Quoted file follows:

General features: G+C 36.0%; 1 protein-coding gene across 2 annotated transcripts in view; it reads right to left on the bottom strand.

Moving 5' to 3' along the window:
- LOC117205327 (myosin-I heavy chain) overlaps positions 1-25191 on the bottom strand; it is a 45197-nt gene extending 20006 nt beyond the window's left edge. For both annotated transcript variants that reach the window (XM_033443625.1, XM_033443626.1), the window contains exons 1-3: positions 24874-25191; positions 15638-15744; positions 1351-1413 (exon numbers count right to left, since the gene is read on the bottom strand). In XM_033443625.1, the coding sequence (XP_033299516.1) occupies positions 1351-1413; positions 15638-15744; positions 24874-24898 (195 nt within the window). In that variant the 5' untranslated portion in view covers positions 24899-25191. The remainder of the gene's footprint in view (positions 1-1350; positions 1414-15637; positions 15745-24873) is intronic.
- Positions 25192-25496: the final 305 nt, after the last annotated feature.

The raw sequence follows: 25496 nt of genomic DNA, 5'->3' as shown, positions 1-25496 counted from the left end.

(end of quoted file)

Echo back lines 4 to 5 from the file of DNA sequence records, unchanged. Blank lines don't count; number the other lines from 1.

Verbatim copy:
- Positions 25192-25496: the final 305 nt, after the last annotated feature.

The raw sequence follows: 25496 nt of genomic DNA, 5'->3' as shown, positions 1-25496 counted from the left end.